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The world’s major container shipping alliances are missing a “huge opportunity” by neglecting the flower trade between east Africa and Europe.

A leading figure in the international flower supply chain said the savings for cargo owners would also be significant if container lines offered better refrigerated services on the route.

Edwin Wenink, supply chain development manager at FloraHolland,  explained that the Netherlands-based flower sales co-operative which turns over €4.2 billion annually, had already proved that flowers – roses in particular – can withstand weeks of ocean transit, provided the shipping service is reliable and direct.

Retailers typically demand that flowers should have a “vase life” of seven days.

Italy-based Messina Line currently operates the only suitable container service, a fortnightly run from Mombasa to Barcelona, but Mr Wenink told delegates at the Cool Logistics Global event in Rotterdam that there were not enough speedy and reliable shipping lines.

“We think there will always be a [sea-air] mix, but for shipping alliances there is a huge opportunity. And this is new ocean cargo. Obviously container lines would compete with air, but from east Africa they would not be competing for share from other lines.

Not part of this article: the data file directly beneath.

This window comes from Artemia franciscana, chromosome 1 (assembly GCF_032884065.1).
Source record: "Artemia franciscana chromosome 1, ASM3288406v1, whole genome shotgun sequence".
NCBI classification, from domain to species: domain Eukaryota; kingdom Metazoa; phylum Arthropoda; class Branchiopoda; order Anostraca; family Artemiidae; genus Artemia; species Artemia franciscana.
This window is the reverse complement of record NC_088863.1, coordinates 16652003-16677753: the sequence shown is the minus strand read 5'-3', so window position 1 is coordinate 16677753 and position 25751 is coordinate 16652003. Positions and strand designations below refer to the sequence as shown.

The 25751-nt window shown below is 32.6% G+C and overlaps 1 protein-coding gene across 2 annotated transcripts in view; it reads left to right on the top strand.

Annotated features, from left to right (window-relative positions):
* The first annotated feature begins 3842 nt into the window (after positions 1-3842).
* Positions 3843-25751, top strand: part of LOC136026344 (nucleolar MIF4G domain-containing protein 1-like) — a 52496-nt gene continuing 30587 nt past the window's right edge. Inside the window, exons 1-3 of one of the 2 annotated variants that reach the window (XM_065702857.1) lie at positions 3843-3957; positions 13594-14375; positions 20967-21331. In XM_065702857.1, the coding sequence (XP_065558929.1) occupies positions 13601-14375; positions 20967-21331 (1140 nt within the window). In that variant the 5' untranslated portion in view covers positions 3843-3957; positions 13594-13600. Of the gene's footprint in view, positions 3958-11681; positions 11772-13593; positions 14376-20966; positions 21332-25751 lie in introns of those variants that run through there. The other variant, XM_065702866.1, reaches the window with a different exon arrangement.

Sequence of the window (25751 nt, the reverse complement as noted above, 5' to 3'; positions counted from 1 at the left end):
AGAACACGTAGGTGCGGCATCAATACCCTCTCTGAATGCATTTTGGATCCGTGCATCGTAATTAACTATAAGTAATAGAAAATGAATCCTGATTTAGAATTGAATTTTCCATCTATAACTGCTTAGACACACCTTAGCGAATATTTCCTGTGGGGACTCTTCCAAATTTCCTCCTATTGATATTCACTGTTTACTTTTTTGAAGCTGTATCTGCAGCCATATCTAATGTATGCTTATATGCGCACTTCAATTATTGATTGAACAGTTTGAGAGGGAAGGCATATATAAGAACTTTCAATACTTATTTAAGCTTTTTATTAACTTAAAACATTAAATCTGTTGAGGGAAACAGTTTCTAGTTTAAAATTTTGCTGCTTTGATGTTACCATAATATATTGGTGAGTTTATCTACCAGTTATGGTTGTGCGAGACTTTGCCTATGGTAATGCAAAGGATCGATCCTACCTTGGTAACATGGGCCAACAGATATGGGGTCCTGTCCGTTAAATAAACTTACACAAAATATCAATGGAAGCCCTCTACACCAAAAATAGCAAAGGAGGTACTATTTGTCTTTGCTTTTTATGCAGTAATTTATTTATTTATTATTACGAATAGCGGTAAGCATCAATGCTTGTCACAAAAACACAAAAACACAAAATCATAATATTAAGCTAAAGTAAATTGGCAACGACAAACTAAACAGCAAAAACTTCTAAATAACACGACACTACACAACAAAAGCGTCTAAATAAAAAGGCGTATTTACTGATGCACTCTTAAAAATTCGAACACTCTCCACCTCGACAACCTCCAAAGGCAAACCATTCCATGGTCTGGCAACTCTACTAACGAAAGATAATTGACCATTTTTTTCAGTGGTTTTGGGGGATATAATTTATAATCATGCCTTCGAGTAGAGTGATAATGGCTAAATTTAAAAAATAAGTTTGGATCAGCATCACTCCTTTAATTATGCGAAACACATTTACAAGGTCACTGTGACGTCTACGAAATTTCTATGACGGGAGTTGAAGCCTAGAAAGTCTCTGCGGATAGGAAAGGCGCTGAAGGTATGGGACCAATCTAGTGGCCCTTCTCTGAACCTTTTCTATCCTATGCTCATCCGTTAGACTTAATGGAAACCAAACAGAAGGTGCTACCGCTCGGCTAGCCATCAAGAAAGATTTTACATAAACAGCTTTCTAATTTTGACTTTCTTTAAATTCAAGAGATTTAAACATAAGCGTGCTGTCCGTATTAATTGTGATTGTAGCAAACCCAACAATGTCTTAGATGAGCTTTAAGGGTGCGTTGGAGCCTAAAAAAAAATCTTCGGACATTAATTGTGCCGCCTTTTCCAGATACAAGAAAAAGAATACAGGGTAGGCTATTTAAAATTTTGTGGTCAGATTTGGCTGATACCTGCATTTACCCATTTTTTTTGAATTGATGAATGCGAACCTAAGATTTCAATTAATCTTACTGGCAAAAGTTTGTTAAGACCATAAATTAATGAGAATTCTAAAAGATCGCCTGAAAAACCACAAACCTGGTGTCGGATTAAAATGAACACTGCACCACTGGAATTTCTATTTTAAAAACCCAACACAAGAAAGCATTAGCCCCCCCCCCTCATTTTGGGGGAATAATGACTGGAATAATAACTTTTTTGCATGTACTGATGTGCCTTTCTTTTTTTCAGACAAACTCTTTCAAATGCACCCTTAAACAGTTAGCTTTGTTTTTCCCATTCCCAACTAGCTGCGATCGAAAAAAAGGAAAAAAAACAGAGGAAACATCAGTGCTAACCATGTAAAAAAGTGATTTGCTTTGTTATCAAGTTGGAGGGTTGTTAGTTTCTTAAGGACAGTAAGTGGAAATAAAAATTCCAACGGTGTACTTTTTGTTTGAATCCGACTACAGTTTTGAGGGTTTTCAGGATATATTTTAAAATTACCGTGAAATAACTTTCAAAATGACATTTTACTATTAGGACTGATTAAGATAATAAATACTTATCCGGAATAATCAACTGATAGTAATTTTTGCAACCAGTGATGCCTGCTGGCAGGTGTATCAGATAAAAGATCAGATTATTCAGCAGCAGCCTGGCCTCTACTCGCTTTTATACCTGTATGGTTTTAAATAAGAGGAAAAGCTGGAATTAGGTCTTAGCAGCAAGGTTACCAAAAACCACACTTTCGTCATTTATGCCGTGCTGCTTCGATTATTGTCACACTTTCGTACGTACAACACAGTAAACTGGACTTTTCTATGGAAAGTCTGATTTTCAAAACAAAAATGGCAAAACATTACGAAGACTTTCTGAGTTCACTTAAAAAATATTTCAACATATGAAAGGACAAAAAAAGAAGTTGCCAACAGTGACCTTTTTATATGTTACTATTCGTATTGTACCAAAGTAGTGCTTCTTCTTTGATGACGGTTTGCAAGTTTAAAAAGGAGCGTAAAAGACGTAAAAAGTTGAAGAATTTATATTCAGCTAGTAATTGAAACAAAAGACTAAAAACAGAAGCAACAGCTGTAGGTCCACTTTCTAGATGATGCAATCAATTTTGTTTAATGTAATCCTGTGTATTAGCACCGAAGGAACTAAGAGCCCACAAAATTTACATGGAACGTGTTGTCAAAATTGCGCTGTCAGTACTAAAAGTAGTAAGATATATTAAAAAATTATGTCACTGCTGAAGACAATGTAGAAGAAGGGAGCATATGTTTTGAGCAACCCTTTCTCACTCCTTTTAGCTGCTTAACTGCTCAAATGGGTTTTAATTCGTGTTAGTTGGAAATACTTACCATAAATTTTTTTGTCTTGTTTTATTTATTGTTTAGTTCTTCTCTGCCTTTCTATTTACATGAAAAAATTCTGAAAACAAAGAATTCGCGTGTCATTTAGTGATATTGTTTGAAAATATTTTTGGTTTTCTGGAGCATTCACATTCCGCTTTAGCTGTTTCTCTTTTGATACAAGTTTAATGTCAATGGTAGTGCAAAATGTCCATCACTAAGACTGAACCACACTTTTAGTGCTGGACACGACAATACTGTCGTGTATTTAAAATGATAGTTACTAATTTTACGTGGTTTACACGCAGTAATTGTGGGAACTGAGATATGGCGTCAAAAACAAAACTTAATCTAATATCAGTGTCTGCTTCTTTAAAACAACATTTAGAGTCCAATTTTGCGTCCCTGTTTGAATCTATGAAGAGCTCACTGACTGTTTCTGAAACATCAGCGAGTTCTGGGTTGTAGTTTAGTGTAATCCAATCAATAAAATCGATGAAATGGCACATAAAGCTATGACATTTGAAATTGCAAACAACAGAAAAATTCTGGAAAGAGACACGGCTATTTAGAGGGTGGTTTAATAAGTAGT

“We want to see an interest from the shipping industry in our needs. Roses especially are very difficult to ship, so to achieve the right result you need a robust supply chain. We need a steady weekly sailing because if you don’t have that then it is impossible to build a business.”

The Africa-Europe flower trade is currently dominated by air freight providers, but FloraHolland said its 5,000 members could save between 30% and 40% in logistics costs, and emit 90% less carbon, by switching to ocean freight. Mr Wenin estimated that transport costs currently formed between 30% and 60% of the landed price of African flowers.

He outlined a vision in which the industry’s entire base load would be shipped in sea containers, while fluctuations in demand would be met by air freight.

“It also has to do with the consumer,” added Mr Wenink. “A consumer thinks that a flower cut yesterday is fresh, but the picture we’ve seen is of flowers that are fresh at 60 days old.”


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